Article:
Continue Reading PTAB Invalidates Two Cisco Patents Found Valid and Infringed at the ITC

Trade secret theft is a growing threat to American businesses. One obstacle to addressing misappropriation through a lawsuit can be a lack of direct evidence of theft. For example, if an employee leaves his company to work for a competitor and, some months later, the competitor comes out with a product similar to that of the original employer with features previously unique to the original product, it might be inferred that the employee improperly took trade secret information to the competition. A decision in the U.S. International Trade Commission (ITC) this past summer suggests that these facts, without more compelling evidence, may be insufficient to support a finding of trade secret misappropriation. The decision is an important reminder to all trade secret owners to develop a comprehensive trade secret management plan that tracks a company’s trade secrets and who has access to them so that theft can be documented and used in judicial actions, if necessary.

In August 2015, the ITC instituted an investigation based on allegations by Jawbone that Fitbit misappropriated 154 Jawbone trade secrets through the recruitment of a former Jawbone employee. The trade secrets at issue generally relate to the manufacturing and testing of Jawbone wrist worn activity monitors that track a user’s activity and the number of calories the user has expended.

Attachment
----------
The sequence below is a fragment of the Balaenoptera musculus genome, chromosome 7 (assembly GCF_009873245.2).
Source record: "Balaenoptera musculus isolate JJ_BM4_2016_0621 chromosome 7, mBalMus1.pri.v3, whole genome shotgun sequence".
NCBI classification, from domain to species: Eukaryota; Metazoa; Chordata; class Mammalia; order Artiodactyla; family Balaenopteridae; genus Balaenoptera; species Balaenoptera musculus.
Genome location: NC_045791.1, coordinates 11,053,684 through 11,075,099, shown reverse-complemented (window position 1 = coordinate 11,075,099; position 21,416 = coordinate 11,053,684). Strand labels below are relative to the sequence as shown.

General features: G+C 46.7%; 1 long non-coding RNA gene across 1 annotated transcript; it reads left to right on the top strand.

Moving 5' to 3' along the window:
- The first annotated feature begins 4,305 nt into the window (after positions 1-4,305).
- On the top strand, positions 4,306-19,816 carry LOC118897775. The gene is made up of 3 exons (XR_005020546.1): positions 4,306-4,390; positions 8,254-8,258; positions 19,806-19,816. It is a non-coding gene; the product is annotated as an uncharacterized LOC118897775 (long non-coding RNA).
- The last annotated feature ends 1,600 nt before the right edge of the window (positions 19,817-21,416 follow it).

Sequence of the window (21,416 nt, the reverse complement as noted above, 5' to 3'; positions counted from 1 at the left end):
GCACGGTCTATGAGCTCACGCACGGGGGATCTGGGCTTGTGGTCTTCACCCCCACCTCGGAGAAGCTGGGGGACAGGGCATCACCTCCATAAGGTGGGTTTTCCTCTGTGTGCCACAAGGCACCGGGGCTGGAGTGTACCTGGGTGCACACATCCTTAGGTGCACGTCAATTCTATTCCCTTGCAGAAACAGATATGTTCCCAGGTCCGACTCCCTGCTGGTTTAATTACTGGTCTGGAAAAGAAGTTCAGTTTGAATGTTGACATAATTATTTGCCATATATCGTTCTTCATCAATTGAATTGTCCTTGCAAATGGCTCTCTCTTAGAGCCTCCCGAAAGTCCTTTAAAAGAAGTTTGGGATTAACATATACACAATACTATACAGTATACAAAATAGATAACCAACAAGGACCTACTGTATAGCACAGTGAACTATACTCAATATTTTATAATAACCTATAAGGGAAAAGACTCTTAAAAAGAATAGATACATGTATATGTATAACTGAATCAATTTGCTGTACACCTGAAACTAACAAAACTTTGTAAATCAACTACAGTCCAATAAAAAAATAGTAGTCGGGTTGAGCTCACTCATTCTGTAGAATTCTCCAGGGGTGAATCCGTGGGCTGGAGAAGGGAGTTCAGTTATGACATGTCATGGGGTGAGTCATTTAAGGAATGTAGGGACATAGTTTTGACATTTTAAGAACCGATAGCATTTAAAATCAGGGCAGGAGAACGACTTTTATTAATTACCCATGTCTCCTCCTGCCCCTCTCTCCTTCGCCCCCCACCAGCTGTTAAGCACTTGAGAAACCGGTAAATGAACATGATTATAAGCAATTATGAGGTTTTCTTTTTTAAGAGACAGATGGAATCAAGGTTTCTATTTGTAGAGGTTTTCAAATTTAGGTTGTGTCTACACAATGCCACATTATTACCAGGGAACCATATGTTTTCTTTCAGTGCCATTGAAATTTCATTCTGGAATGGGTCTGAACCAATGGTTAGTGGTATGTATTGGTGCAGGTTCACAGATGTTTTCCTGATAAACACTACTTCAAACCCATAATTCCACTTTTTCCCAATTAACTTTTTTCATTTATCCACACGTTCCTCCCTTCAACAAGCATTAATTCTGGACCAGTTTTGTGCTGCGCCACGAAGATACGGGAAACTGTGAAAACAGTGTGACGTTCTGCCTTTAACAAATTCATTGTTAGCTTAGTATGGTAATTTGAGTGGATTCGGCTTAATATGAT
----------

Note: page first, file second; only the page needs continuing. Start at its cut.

Continue Reading Jawbone Fails to Prove Trade Secret Misappropriation by Fitbit at the ITC

On October 19, 2016, the ITC instituted Investigation No. 1025, based on a complaint filed on May 26, 2016, by Silicon Genesis Corporation (SiGen), against Soitec, S.A. (Soitec).  As part of the institution, the ITC ordered that the ALJ issue an early initial determination regarding whether SiGen “has satisfied the economic prong of the domestic industry requirement.”  See 81 F.R. 73419 (Notice of Institution of Inv. No. 1025) (Oct. 25, 2016).  This is now the fourth time the ITC has ordered the 100-Day program in an investigation, and in this case it appears that previous behavior by the complainant SiGen contributed to the order.

Continue Reading ITC Institutes “Certain Silicon-on-Insulator Wafers” Investigation – Only the Fourth 100-Day Pilot Program Ordered

In a newly issued statement, the U.S. International Trade Commission once again made it clear that standard-essential patents may be asserted at the ITC and will be treated no differently than other patents asserted in a Section 337 investigation. Issues of standard essentiality will be addressed – under commission’s statutory obligation to assess an exclusion order’s impact on the public interest – only after it has been determined that a violation of the statute has occurred. Such issues, therefore, are not appropriate for resolution through the ITC’s Early Disposition Pilot Program.